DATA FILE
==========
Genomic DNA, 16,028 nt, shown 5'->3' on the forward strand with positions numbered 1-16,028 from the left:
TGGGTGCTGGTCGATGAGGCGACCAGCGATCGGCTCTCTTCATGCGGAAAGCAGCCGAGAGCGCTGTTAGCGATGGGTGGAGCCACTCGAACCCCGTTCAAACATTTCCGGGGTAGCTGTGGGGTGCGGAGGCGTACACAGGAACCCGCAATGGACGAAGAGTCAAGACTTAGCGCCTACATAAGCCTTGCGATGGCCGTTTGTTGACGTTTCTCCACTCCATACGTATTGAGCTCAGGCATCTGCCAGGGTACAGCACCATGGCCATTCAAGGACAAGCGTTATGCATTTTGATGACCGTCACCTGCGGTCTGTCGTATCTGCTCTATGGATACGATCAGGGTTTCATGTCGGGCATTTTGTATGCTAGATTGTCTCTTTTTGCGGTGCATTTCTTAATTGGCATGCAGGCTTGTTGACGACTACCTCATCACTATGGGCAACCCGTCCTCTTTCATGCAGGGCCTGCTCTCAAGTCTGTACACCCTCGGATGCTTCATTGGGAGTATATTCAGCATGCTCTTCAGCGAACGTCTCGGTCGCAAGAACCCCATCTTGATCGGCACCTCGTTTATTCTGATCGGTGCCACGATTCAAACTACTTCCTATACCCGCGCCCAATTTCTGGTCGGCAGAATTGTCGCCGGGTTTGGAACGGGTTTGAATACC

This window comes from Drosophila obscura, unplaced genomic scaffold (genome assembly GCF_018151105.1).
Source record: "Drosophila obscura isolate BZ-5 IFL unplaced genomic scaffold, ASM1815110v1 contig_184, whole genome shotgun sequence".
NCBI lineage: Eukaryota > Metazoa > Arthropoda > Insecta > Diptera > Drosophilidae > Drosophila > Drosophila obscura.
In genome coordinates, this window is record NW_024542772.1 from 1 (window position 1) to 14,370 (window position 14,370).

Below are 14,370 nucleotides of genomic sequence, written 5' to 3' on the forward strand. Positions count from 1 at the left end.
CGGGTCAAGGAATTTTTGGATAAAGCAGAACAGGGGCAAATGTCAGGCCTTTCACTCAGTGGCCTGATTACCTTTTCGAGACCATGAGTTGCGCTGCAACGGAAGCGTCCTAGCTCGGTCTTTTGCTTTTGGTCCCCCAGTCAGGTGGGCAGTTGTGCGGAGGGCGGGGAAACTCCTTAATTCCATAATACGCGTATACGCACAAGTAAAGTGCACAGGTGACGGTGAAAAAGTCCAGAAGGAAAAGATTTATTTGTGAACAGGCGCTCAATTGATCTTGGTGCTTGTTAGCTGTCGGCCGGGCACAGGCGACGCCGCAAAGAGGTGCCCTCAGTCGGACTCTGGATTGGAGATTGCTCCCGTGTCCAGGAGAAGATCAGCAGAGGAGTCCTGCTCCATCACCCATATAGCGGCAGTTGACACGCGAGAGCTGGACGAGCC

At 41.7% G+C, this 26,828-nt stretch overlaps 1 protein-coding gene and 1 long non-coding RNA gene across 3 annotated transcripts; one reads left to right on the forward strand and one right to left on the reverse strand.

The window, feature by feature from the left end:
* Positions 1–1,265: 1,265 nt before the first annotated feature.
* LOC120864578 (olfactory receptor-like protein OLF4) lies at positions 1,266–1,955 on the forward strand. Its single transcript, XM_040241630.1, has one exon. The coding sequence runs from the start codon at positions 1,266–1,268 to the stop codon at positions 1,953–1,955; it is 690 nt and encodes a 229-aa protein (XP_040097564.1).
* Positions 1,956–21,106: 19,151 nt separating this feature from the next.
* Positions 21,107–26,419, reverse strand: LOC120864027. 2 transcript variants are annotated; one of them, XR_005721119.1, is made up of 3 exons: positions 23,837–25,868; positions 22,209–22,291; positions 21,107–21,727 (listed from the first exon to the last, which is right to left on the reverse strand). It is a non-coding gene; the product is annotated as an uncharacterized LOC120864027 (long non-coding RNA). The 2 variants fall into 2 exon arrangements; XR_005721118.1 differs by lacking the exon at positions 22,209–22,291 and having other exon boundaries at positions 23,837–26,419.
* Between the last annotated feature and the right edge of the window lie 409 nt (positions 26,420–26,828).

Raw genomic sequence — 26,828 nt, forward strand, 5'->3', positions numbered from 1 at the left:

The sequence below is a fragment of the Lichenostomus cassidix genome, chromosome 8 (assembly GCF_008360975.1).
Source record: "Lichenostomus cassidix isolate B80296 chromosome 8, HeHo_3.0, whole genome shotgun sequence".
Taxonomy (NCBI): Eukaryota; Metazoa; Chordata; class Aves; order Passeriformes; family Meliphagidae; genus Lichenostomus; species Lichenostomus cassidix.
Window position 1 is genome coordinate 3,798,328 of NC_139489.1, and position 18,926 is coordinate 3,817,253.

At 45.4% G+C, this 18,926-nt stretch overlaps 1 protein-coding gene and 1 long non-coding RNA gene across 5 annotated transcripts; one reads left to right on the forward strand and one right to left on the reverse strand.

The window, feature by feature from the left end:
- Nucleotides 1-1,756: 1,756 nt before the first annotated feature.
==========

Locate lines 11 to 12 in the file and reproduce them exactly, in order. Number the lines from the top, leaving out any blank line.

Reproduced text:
* Positions 1–1,265: 1,265 nt before the first annotated feature.
* LOC120864578 (olfactory receptor-like protein OLF4) lies at positions 1,266–1,955 on the forward strand. Its single transcript, XM_040241630.1, has one exon. The coding sequence runs from the start codon at positions 1,266–1,268 to the stop codon at positions 1,953–1,955; it is 690 nt and encodes a 229-aa protein (XP_040097564.1).